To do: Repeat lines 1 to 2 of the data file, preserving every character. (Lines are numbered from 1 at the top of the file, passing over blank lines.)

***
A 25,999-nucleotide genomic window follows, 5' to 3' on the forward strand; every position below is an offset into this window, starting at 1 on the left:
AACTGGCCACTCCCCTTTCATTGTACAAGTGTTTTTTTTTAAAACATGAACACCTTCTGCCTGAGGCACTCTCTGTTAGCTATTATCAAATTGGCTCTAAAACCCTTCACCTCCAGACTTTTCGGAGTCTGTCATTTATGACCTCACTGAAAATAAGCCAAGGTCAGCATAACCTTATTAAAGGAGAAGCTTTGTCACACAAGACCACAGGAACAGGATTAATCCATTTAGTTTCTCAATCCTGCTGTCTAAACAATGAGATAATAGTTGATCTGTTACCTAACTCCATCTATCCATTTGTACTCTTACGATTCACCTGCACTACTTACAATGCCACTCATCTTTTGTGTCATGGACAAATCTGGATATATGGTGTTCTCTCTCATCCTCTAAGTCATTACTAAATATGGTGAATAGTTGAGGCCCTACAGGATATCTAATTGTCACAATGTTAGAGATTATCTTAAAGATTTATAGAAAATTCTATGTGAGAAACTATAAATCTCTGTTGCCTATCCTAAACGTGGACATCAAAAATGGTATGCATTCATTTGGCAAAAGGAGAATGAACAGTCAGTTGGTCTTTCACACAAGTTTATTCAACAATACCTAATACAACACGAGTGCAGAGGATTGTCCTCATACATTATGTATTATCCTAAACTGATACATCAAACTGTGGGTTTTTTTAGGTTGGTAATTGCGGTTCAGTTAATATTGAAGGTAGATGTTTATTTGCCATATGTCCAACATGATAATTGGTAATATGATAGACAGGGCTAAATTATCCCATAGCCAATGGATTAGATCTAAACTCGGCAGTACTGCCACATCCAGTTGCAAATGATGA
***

A 25,999-nucleotide genomic window follows, 5' to 3' on the forward strand; every position below is an offset into this window, starting at 1 on the left:
AACTGGCCACTCCCCTTTCATTGTACAAGTGTTTTTTTTTAAAACATGAACACCTTCTGCCTGAGGCACTCTCTGTTAGCTATTATCAAATTGGCTCTAAAACCCTTCACCTCCAGACTTTTCGGAGTCTGTCATTTATGACCTCACTGAAAATAAGCCAAGGTCAGCATAACCTTATTAAAGGAGAAGCTTTGTCACACAAGACCACAGGAACAGGATTAATCCATTTAGTTTCTCAATCCTGCTGTCTAAACAATGAGATAATAGTTGATCTGTTACCTAACTCCATCTATCCATTTGTACTCTTACGATTCACCTGCACTACTTACAATGCCACTCATCTTTTGTGTCATGGACAAATCTGGATATATGGTGTTCTCTCTCATCCTCTAAGTCATTACTAAATATGGTGAATAGTTGAGGCCCTACAGGATATCTAATTGTCACAATGTTAGAGATTATCTTAAAGATTTATAGAAAATTCTATGTGAGAAACTATAAATCTCTGTTGCCTATCCTAAACGTGGACATCAAAAATGGTATGCATTCATTTGGCAAAAGGAGAATGAACAGTCAGTTGGTCTTTCACACAAGTTTATTCAACAATACCTAATACAACACGAGTGCAGAGGATTGTCCTCATACATTATGTATTATCCTAAACTGATACATCAAACTGTGGGTTTTTTTAGGTTGGTAATTGCGGTTCAGTTAATATTGAAGGTAGATGTTTATTTGCCATATGTCCAACATGATAATTGGTAATATGATAGACAGGGCTAAATTATCCCATAGCCAATGGATTAGATCTAAACTCGGCAGTACTGCCACATCCAGTTGCAAATGATGA